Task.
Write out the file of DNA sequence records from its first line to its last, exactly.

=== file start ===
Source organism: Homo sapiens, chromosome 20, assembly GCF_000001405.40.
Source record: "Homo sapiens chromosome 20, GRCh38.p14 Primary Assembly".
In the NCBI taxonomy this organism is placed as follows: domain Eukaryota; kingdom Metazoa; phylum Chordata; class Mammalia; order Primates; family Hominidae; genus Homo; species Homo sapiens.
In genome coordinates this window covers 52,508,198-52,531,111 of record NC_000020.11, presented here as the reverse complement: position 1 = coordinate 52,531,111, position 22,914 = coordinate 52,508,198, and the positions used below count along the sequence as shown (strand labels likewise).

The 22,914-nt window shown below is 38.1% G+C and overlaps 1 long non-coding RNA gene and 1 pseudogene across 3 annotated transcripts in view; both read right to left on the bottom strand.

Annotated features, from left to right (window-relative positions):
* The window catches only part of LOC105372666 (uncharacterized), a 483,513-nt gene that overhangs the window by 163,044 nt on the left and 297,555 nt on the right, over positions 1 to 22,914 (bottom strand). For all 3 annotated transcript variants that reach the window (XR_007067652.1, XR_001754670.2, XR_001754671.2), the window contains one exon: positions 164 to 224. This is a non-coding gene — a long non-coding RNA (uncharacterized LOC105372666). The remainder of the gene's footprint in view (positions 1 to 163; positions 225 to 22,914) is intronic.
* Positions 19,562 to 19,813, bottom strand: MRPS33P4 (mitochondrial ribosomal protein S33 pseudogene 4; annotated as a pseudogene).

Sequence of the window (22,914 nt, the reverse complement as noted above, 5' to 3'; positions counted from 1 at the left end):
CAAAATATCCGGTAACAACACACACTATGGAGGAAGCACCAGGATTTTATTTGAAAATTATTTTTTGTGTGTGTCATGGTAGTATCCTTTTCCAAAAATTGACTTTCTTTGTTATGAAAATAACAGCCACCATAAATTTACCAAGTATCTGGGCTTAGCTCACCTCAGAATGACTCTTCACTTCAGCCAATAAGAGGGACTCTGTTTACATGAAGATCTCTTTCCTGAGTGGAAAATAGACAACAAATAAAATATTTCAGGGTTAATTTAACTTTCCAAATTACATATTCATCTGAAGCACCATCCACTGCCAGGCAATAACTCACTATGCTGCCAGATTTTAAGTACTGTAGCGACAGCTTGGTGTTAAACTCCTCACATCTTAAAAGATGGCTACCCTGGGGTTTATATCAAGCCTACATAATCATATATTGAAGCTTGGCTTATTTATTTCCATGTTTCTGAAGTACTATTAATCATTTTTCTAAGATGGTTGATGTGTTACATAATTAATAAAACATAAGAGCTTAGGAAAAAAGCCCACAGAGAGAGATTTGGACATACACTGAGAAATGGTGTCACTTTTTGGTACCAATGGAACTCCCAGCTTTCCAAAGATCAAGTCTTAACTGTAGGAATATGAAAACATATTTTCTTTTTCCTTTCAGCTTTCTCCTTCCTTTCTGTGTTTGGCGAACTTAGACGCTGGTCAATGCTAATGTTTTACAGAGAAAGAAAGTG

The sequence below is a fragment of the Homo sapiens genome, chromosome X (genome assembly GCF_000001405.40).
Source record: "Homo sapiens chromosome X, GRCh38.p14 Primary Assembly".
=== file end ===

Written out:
Source organism: Homo sapiens, chromosome 20, assembly GCF_000001405.40.
Source record: "Homo sapiens chromosome 20, GRCh38.p14 Primary Assembly".
In the NCBI taxonomy this organism is placed as follows: domain Eukaryota; kingdom Metazoa; phylum Chordata; class Mammalia; order Primates; family Hominidae; genus Homo; species Homo sapiens.
In genome coordinates this window covers 52,508,198-52,531,111 of record NC_000020.11, presented here as the reverse complement: position 1 = coordinate 52,531,111, position 22,914 = coordinate 52,508,198, and the positions used below count along the sequence as shown (strand labels likewise).

The 22,914-nt window shown below is 38.1% G+C and overlaps 1 long non-coding RNA gene and 1 pseudogene across 3 annotated transcripts in view; both read right to left on the bottom strand.

Annotated features, from left to right (window-relative positions):
* The window catches only part of LOC105372666 (uncharacterized), a 483,513-nt gene that overhangs the window by 163,044 nt on the left and 297,555 nt on the right, over positions 1 to 22,914 (bottom strand). For all 3 annotated transcript variants that reach the window (XR_007067652.1, XR_001754670.2, XR_001754671.2), the window contains one exon: positions 164 to 224. This is a non-coding gene — a long non-coding RNA (uncharacterized LOC105372666). The remainder of the gene's footprint in view (positions 1 to 163; positions 225 to 22,914) is intronic.
* Positions 19,562 to 19,813, bottom strand: MRPS33P4 (mitochondrial ribosomal protein S33 pseudogene 4; annotated as a pseudogene).

Sequence of the window (22,914 nt, the reverse complement as noted above, 5' to 3'; positions counted from 1 at the left end):
CAAAATATCCGGTAACAACACACACTATGGAGGAAGCACCAGGATTTTATTTGAAAATTATTTTTTGTGTGTGTCATGGTAGTATCCTTTTCCAAAAATTGACTTTCTTTGTTATGAAAATAACAGCCACCATAAATTTACCAAGTATCTGGGCTTAGCTCACCTCAGAATGACTCTTCACTTCAGCCAATAAGAGGGACTCTGTTTACATGAAGATCTCTTTCCTGAGTGGAAAATAGACAACAAATAAAATATTTCAGGGTTAATTTAACTTTCCAAATTACATATTCATCTGAAGCACCATCCACTGCCAGGCAATAACTCACTATGCTGCCAGATTTTAAGTACTGTAGCGACAGCTTGGTGTTAAACTCCTCACATCTTAAAAGATGGCTACCCTGGGGTTTATATCAAGCCTACATAATCATATATTGAAGCTTGGCTTATTTATTTCCATGTTTCTGAAGTACTATTAATCATTTTTCTAAGATGGTTGATGTGTTACATAATTAATAAAACATAAGAGCTTAGGAAAAAAGCCCACAGAGAGAGATTTGGACATACACTGAGAAATGGTGTCACTTTTTGGTACCAATGGAACTCCCAGCTTTCCAAAGATCAAGTCTTAACTGTAGGAATATGAAAACATATTTTCTTTTTCCTTTCAGCTTTCTCCTTCCTTTCTGTGTTTGGCGAACTTAGACGCTGGTCAATGCTAATGTTTTACAGAGAAAGAAAGTG

The sequence below is a fragment of the Homo sapiens genome, chromosome X (genome assembly GCF_000001405.40).
Source record: "Homo sapiens chromosome X, GRCh38.p14 Primary Assembly".